Merrick Thread Mill

map yearMerrick 1 Merrick 2 Merrick 3 Merrick 4Merrick Lumber
1884not shownSanbornnot builtSanbornSanborn
1889not shownSanbornSanbornSanbornSanborn

The Merrick Thread Mill was started in Holyoke in 1865. It was ready for production in 1867.  At its peak it made 1 million miles of thread a year.  Its first mill in Holyoke along the end of the Second Level Canal and the beginning of the Third Level Canal.  It had an exposed race coming out of its mill. In 1878 there was a large addition added to this mill.

Merrick Thread Mill number 4 was mostly for administration.  It is located across Main Street from mill number 1. It was completed in 1884 and was at first called the Merrick Finishing Mill.

Merrick Thread Mills numbers 2 and 3 are between the First and Second Level Canals at Appleton Street. Merrick mill 2 was built in 1882. Merrick mill 3 was built in 1887 and closely resembled the mill 2.

Timothy Merrick started the Merrick Thread business in Mansfield Hollow Connecticut.  He moved it to Holyoke to gain an advantage on his competitors.  He was a great mill owner and grew wealthy quickly.  He built a mansion on the land that is now Blessed Sacrament Church.

The thread needed to be placed onto wood spools for winding and then distribution around the world. He thusly bought a forest in Lake View Maine to harvest trees. This location in Maine was at the foot of the Schoodic Lake. It was in north central Maine and was on the Canadian Pacific Railroad line. Merrick had his own lumber yard in Holyoke.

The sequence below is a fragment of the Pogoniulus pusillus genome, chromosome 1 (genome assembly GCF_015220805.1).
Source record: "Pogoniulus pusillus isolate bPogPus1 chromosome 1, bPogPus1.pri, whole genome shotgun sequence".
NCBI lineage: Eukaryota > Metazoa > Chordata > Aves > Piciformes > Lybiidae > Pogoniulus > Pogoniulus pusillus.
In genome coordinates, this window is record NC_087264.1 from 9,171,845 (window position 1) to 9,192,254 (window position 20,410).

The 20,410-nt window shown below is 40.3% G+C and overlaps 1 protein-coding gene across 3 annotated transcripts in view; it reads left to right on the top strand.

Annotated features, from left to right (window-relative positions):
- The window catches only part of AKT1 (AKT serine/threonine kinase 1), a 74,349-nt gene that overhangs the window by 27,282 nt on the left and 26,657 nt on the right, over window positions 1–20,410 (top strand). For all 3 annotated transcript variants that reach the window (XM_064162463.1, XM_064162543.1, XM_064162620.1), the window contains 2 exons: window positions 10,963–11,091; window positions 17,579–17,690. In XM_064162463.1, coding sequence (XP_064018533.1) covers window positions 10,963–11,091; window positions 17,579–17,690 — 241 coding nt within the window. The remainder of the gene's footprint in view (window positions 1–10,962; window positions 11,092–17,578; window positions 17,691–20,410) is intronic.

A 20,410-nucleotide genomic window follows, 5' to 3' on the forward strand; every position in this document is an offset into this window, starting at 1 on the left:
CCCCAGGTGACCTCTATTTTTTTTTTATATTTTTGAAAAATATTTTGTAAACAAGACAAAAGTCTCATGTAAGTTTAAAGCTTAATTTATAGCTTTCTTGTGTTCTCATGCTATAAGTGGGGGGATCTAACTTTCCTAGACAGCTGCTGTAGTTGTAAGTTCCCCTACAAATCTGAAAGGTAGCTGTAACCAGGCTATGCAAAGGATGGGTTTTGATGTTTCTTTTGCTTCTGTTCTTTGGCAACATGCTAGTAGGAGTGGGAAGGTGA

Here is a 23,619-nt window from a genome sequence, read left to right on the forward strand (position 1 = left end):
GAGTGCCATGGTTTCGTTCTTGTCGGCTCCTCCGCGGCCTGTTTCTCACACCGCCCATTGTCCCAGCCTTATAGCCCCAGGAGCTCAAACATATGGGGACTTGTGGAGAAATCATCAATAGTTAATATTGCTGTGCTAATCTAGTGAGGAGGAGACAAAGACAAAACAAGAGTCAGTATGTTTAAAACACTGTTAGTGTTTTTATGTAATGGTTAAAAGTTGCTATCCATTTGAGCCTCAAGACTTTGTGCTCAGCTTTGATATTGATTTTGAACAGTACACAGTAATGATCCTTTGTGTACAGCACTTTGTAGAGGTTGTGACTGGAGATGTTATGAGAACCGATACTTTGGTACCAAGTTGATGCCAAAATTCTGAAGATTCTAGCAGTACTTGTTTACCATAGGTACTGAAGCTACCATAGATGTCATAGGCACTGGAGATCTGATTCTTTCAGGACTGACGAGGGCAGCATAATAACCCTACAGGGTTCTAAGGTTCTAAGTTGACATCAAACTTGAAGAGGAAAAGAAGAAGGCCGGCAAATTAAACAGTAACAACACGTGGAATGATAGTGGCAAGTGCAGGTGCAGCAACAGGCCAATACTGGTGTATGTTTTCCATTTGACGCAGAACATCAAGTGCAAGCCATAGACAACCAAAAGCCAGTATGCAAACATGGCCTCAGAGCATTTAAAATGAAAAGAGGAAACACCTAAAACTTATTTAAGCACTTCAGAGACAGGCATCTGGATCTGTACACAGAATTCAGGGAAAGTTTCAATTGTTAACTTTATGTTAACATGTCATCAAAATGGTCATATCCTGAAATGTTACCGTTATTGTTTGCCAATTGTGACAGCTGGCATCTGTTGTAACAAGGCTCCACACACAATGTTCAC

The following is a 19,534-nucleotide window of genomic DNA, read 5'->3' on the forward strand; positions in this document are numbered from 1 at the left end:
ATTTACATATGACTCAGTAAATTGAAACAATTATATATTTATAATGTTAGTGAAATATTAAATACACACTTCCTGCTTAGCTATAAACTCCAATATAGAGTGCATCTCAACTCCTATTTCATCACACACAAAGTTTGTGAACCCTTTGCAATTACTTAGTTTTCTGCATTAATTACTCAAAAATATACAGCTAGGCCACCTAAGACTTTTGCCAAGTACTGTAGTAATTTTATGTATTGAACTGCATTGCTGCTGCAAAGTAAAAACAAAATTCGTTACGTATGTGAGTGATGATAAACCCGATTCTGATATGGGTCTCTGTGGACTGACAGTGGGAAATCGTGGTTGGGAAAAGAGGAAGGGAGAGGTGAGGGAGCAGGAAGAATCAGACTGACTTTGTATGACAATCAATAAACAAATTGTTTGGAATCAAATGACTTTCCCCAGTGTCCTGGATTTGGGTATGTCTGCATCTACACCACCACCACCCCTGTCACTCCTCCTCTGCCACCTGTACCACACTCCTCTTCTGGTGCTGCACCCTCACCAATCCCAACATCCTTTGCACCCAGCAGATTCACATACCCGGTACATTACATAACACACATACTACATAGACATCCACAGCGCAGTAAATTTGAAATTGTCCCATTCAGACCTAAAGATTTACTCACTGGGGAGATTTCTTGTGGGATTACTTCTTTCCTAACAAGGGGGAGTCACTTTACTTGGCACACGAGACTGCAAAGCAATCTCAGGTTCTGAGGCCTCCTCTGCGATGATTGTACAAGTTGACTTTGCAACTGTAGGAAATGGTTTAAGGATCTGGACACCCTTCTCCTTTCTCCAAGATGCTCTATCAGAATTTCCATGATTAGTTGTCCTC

Production in the Merrick mills grew at a dizzying pace. In 1886 there was 450,000 dozens of spool cotton and less than 100 workers. In 1896 there was 6.5 million dozens of spool cotton and more than 1400 workers. There were 82 thousand spinning spindles. The Merrick used 1.5 million feet of white birch lumber.

A third of their production was thread and two thirds was twine, warp, and yarn. They had extensive trade in seine twine. Two unique products were linene and silkene which are softer forms of linen and silk.

Merrick imported most of their raw cotton from England who had obtained it from Egypt. Some of their raw cotton came from America with most being from Texas and Mississippi (with the Peeler cotton being the most common).

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1885 Merrick ad

The Merrick Mill number 4 has been revamped recently and the Baustein Building is now in there with artist quarters. One section of interest is the haunted house – Demented FX.

Current views of the Merrick Thread Mill number 3 are below.